Did you know?
In Russia the Borzoi is called Russkaya Psovaya Borzaya. The last word in the name, Borzaya, is an adjective used to describe the speed of a horse.
Its meaning is fleet or swift.
Extraordinary creature! So close a friend, and yet so remote. – Thomas Mann
Borzois are a noble breed with a long history. A descendant of the ancient Persian Greyhound, the breed originated in Russia and was used to hunt wolf, fox and hare. They evolved between the Kyrgyzstan, the lower Kazakhstan part of Altai and the Afghan plains. The earliest actual sighthound breeds were the plains Afghan hounds and the Kyrgyz Taigan. These ancient breeds then migrated South developing into breeds adapted to those regions.
The breed naming system used by the Russians consisted of descriptive terms, rather than actual names. “Borzói” means “fast”. “Borzáya sobáka” (“fast dog”) is the basic term used by Russians. Other examples are “Psovaya” from the word Psovina, which means “wavy, silky coat” and “Hortaya” means “shorthaired”. In Russia today the breed we know as the borzoi is officially known as “Russkaya Psovaya Borzaya” or “Russian wavy, silky coated fast dog”!
Borzois were associated with the Russian aristocracy being kept and bred by the Tsars prior to the 1917 revolution. For centuries, they could not be purchased but only given as gifts from the Tsar. Grand Duke Nicholas Nicolaievich of Russia bred the dogs at Perchino, his private estate. They were also favourites of English nobility.
The Russians introduced hunting trials to test borzois’ instincts. Only the fastest and most intelligent hunting dogs were used in breeding programs. Borzois and Foxhounds accompanied by mounted hunters pursued hares and other small game on the Russian steppe. However, the most highly prized tests involved wolves. If a wolf was sighted, the hunter would release a team of two or three borzois. The dogs would pursue the wolf, attack its neck from both sides, and hold it until the hunter arrived.
Photos displayed courtesy of Michèle Fink, Secret Haven, Ontario
Once know as Russian Wolfhounds, Borzois are considered a giant breed and stand up to 32 inches (81 cm) tall at the shoulder. They have a long silky coat, that may be straight, wavy, or fairly curly. Any colour or pattern is acceptable. However, it is usually white and marked in lemon, tan, grey, brindle, or black. Their overall aristocratic appearance is graceful, dignified and elegant.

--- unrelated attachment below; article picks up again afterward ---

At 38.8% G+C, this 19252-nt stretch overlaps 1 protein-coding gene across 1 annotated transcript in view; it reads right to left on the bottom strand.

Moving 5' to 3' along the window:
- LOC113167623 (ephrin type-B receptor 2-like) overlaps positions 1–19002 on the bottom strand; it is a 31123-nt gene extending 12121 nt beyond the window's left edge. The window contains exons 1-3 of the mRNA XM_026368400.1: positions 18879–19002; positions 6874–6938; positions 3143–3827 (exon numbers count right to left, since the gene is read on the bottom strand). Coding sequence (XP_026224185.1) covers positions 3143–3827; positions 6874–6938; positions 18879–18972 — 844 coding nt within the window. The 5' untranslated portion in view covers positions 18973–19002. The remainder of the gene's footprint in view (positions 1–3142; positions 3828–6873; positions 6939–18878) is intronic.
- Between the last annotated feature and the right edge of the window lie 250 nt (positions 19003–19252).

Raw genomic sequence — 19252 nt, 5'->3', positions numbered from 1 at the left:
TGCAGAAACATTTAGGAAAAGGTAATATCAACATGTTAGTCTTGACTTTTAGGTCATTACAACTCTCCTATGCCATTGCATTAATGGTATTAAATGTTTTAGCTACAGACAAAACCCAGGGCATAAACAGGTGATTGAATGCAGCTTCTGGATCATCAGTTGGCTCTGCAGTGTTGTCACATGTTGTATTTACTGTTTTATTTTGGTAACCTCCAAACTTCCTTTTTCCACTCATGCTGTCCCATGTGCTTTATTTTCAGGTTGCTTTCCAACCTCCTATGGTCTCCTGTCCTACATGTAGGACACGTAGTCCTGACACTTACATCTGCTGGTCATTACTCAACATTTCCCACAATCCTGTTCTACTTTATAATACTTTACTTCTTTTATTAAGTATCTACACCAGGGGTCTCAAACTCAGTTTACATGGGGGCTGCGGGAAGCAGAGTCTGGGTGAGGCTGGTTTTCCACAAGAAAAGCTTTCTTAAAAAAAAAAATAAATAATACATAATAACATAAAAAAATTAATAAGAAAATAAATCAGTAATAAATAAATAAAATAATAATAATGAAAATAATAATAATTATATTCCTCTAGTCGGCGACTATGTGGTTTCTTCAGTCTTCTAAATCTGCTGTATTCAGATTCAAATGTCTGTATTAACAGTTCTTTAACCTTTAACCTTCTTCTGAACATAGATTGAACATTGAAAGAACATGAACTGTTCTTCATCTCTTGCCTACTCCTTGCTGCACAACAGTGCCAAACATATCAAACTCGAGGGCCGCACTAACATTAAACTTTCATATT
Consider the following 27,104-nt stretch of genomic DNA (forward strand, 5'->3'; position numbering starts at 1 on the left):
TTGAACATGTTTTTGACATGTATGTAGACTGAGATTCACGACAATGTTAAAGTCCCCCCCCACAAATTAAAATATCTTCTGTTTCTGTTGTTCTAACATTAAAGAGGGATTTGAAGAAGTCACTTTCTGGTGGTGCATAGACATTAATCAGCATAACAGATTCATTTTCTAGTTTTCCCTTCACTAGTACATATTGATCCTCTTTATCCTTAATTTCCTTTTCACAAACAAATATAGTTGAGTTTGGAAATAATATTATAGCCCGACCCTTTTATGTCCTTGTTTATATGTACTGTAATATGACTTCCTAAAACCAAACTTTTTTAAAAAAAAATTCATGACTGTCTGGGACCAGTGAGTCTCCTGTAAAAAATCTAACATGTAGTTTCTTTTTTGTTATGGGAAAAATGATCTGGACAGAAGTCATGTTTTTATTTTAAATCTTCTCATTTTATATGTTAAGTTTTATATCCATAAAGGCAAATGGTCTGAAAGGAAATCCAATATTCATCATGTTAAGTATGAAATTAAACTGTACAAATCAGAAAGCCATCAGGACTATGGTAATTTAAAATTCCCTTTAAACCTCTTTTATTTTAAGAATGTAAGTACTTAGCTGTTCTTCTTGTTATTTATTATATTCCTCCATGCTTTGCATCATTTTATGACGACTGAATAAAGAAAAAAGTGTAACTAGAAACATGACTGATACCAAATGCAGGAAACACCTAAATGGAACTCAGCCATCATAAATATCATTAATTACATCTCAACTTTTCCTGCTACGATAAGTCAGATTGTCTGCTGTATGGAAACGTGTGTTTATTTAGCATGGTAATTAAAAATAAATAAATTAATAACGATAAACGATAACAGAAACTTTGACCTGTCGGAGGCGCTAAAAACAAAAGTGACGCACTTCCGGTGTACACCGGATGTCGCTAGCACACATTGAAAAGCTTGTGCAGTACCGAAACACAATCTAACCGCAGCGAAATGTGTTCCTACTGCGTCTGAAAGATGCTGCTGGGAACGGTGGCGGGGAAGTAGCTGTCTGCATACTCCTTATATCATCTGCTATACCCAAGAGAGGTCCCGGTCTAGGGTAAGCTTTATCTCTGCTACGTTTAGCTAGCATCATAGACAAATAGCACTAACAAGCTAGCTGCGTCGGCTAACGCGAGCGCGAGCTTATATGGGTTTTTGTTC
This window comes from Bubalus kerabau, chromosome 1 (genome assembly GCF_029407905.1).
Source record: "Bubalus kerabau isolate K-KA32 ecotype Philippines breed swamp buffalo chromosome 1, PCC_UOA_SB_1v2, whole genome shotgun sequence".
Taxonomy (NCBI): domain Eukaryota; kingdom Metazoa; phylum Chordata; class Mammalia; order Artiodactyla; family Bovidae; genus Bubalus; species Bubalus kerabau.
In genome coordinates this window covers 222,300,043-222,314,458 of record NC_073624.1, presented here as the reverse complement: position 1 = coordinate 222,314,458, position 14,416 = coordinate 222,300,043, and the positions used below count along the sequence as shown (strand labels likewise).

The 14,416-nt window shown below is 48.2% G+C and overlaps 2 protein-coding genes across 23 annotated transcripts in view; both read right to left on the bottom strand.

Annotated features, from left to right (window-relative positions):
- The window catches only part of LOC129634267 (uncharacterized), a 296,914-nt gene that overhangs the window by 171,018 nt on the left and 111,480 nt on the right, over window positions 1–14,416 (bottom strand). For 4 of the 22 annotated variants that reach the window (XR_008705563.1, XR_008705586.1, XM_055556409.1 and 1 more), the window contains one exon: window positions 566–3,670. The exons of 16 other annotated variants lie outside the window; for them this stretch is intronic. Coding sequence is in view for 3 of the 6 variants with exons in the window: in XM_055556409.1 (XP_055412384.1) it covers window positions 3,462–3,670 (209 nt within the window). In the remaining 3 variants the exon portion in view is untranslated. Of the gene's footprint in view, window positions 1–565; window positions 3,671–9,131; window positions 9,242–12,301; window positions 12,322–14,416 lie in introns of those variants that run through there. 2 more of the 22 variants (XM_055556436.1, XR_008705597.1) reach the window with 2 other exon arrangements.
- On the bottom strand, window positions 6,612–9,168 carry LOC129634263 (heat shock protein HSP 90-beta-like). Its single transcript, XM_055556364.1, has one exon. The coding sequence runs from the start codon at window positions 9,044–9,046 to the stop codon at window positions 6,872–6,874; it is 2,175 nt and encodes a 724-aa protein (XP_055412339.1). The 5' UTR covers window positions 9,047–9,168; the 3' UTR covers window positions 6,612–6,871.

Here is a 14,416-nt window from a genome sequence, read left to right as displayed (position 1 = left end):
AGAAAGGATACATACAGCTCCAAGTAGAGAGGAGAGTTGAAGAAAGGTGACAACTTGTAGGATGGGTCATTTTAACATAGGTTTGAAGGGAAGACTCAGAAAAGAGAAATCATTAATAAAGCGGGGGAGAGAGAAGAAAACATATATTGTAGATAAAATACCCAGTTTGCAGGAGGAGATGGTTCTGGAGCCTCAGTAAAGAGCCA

Borzois are intelligent, independent, and can be stubborn. Aloof with strangers, they are devoted to their families. This is not a breed that will fit into every household. Even though they are large dogs, they are graceful animals, and with proper training make excellent house dogs. When raised with children, most are good companions, but they are not a breed that will tolerate a child’s rough-housing.
These animals are classified as sight hounds, bred to chase and catch game by sight; any small animal that runs may trigger this response. Bear this in mind if there are other pets in the house – especially cats.
Basic obedience training and socialization are recommended. Patience and consistency are the keys to training. Borzoi mature slowly, so the destructive tendencies of puppyhood are there for a long time in a very large dog. Borzois are selective learners who quickly become bored with repetitive, apparently pointless, activities! Boredom often leads to destructive behaviour. Attention and exercise can help; however, if the dog is to be left alone for long periods of time, you should consider having an outdoor run built or providing a crate inside. Borzois are sensitive to harsh training methods and raised voices. Strong, firm, leadership is the key to Borzoi cooperation and respect.
They also require regular exercise. As you might expect of an animal bred to hunt and hold wolves, this dog is courageous, powerful, and capable of great speed. To see a Borzoi running is to watch poetry in motion. However, it is NEVER advisable to allow him to run loose.
In addition to the show ring, today’s Borzois can be found competing in lure coursing events, obedience, agility, and flyball.
With his elegant lines and aristocratic demeanor, the Borzoi is a popular subject for artists.